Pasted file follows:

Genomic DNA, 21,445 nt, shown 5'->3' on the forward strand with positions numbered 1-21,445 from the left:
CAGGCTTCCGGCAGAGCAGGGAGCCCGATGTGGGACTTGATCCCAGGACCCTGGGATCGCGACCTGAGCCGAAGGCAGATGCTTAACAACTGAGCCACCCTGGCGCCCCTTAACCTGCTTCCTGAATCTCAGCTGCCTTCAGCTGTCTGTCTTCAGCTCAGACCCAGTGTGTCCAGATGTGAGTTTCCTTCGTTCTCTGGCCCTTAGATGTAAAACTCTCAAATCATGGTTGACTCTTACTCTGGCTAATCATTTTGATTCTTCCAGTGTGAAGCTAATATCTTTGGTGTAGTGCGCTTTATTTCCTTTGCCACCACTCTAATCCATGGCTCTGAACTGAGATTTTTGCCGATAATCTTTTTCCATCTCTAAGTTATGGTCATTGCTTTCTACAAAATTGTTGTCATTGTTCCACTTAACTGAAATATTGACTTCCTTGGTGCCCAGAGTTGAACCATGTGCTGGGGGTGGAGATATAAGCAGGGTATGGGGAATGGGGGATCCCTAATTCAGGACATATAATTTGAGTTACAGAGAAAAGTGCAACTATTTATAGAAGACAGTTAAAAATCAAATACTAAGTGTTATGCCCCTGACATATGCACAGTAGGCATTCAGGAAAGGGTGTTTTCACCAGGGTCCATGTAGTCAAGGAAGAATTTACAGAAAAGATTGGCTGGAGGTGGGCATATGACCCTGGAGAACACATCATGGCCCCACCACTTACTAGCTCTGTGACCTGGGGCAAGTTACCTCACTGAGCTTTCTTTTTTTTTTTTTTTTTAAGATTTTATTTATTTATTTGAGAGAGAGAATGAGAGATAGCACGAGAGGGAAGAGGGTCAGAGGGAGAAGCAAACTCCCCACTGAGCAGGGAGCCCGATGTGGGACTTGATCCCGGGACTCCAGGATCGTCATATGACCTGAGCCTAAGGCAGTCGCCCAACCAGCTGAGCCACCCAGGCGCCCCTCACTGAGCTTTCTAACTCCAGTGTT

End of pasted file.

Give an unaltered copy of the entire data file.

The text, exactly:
Genomic DNA, 21,445 nt, shown 5'->3' on the forward strand with positions numbered 1-21,445 from the left:
CAGGCTTCCGGCAGAGCAGGGAGCCCGATGTGGGACTTGATCCCAGGACCCTGGGATCGCGACCTGAGCCGAAGGCAGATGCTTAACAACTGAGCCACCCTGGCGCCCCTTAACCTGCTTCCTGAATCTCAGCTGCCTTCAGCTGTCTGTCTTCAGCTCAGACCCAGTGTGTCCAGATGTGAGTTTCCTTCGTTCTCTGGCCCTTAGATGTAAAACTCTCAAATCATGGTTGACTCTTACTCTGGCTAATCATTTTGATTCTTCCAGTGTGAAGCTAATATCTTTGGTGTAGTGCGCTTTATTTCCTTTGCCACCACTCTAATCCATGGCTCTGAACTGAGATTTTTGCCGATAATCTTTTTCCATCTCTAAGTTATGGTCATTGCTTTCTACAAAATTGTTGTCATTGTTCCACTTAACTGAAATATTGACTTCCTTGGTGCCCAGAGTTGAACCATGTGCTGGGGGTGGAGATATAAGCAGGGTATGGGGAATGGGGGATCCCTAATTCAGGACATATAATTTGAGTTACAGAGAAAAGTGCAACTATTTATAGAAGACAGTTAAAAATCAAATACTAAGTGTTATGCCCCTGACATATGCACAGTAGGCATTCAGGAAAGGGTGTTTTCACCAGGGTCCATGTAGTCAAGGAAGAATTTACAGAAAAGATTGGCTGGAGGTGGGCATATGACCCTGGAGAACACATCATGGCCCCACCACTTACTAGCTCTGTGACCTGGGGCAAGTTACCTCACTGAGCTTTCTTTTTTTTTTTTTTTTTAAGATTTTATTTATTTATTTGAGAGAGAGAATGAGAGATAGCACGAGAGGGAAGAGGGTCAGAGGGAGAAGCAAACTCCCCACTGAGCAGGGAGCCCGATGTGGGACTTGATCCCGGGACTCCAGGATCGTCATATGACCTGAGCCTAAGGCAGTCGCCCAACCAGCTGAGCCACCCAGGCGCCCCTCACTGAGCTTTCTAACTCCAGTGTT